Bumblebees have a grasp of maths that enables them to crack the classic “travelling salesman problem” as they forage for pollen and nectar, research shows.
The problem, a benchmark of computer science, poses the question, “Given a list of cities and the distances between each pair of cities, what is the shortest possible route that visits each city and returns to the origin city?”
This was the conundrum facing bumblebees let loose on an array of artificial flower feeding stations at the Rothamsted Research institute in Harpenden, Hertfordshire.
Scientists tried to trick the bees by offering shortcuts between individual flowers that increased the total distance they travelled.
Initially, the bees fell into the trap, opting for short-term gain but ending up with a longer, more exhausting journey as they visited every flower in turn.
But gradually the insects refined their flight paths and found the most effective “travelling salesman” solution. Instead of taking the obvious shortcuts, they altered the order of their flower visits to reduce the overall travel distance.
Lead researcher Dr Joe Woodgate, from Queen Mary University of London, said: “We tempted the bees with shortcuts between feeding stations that increased the total distance they travelled to visit all the feeders.
“We then watched as they explored different flight paths around the feeders and developed habitual routes.”
The team studied six bumblebees making 201 flights using a special type of radar capable of identifying signature reflections from tiny transponders attached to the insects.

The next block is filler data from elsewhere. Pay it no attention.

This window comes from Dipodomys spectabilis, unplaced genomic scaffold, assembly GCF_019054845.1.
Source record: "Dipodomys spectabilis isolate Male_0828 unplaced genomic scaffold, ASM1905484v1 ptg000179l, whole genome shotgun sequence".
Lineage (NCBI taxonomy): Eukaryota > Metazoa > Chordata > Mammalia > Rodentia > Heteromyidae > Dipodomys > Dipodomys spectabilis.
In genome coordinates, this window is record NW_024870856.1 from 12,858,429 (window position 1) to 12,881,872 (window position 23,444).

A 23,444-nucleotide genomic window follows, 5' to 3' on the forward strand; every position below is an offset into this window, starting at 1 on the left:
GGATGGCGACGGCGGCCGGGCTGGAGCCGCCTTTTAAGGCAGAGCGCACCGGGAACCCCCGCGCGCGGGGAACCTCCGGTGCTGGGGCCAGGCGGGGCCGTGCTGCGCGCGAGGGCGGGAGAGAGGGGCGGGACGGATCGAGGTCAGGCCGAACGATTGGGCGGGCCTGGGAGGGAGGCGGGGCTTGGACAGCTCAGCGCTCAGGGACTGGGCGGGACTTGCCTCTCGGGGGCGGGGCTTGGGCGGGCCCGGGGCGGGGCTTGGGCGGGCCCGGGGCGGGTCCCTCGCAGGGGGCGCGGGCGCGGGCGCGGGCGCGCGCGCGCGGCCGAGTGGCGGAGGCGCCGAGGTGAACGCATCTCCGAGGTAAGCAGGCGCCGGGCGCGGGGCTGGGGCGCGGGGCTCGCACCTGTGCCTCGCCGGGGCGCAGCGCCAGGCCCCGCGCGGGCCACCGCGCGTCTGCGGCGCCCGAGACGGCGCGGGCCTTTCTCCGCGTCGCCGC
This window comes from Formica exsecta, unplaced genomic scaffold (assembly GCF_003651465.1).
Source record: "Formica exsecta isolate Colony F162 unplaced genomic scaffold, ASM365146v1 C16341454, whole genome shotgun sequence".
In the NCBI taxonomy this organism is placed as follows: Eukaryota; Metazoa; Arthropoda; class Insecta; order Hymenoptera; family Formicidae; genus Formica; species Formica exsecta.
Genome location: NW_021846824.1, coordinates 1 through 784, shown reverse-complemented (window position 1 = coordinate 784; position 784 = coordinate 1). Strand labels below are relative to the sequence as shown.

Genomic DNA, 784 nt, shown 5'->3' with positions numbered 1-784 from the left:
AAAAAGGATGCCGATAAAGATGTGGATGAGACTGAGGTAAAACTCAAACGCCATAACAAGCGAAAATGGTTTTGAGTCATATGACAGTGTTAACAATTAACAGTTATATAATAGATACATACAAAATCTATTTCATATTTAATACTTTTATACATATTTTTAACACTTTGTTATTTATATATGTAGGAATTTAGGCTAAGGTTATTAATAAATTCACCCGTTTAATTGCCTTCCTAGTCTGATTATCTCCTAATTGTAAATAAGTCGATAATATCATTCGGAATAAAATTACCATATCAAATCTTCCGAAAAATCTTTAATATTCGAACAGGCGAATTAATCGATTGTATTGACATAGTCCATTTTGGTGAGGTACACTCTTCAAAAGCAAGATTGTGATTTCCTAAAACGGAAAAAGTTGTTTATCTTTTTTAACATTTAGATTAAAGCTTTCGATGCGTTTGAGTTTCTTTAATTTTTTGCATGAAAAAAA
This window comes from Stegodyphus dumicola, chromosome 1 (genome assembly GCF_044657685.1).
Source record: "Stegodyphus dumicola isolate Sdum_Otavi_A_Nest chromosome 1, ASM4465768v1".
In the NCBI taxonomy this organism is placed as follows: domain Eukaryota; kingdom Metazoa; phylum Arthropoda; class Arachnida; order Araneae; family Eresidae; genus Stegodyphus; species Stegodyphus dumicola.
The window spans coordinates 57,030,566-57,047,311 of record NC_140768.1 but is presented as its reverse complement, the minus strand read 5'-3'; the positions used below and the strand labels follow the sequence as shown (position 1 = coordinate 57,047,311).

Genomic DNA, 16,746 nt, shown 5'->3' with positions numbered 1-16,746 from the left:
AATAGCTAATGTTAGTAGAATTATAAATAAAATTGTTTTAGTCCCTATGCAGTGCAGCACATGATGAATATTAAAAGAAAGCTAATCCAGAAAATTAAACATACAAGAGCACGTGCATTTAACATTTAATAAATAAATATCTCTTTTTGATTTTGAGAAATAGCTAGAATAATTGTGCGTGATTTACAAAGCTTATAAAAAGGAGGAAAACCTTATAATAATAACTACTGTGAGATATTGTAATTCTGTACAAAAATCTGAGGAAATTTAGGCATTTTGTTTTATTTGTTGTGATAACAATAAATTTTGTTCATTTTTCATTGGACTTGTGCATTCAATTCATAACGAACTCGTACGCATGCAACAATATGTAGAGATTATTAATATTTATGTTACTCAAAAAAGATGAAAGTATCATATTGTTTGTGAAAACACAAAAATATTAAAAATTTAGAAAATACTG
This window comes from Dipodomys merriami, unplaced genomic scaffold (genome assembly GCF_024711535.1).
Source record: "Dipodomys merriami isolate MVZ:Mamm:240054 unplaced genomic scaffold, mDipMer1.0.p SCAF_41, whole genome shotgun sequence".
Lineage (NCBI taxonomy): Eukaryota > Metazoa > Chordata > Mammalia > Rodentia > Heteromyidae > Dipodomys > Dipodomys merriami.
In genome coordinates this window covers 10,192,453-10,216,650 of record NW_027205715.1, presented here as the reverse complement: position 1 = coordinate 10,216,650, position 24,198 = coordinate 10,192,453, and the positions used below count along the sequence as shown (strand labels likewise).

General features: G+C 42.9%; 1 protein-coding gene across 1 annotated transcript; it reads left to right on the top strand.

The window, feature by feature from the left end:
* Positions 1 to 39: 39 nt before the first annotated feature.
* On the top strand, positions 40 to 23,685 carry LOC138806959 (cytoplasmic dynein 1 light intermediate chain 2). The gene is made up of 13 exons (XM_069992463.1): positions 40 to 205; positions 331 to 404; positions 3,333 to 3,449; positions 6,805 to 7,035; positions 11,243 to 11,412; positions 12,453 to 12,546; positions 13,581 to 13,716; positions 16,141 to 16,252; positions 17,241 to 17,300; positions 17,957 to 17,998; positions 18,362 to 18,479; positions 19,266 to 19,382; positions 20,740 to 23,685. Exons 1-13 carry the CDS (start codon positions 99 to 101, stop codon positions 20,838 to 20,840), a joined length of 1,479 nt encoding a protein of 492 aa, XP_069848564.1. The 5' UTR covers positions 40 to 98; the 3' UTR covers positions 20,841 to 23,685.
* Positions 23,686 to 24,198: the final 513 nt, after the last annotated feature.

Woodgate said: “We tracked every single foraging flight that the bees undertook as they learned about the feeder array, with the radar telling us the position of the bee every three seconds, to an accuracy of two metres.
“Animals cannot inspect a map to find out where the best food sources are or plan how to get to them; instead, they must explore the landscape, discovering locations one by one, and then they face the challenge of integrating their spatial memories into an efficient route.
“Only by following the flight paths of bees as they explore and try to generate better routes can we start to truly understand how animals solve route optimisation problems.”
Animated “heat maps” based on the radar tracks show how the bees adopted new flight paths and forgot others as their navigation improved.
The findings, published in the journal Scientific Reports, could assist the development of artificial intelligence (AI) and advanced robots, say the researchers.
Understanding how pollinating insects search for food could also help reduce the threats posed by habitat loss and intensive farming.
Pollination and other ecosystem services are estimated to be worth around 10% of the value of global food production, or more than $200 billion (£150 billion).
Co-author Dr Jason Lim, an electronics and radar engineer at Rothamsted Research, said: “The need to understand the movement of both migratory insect pests and pollinators is more important than ever if the current agricultural food production is going to feed a human population of 10 billion by 2050.”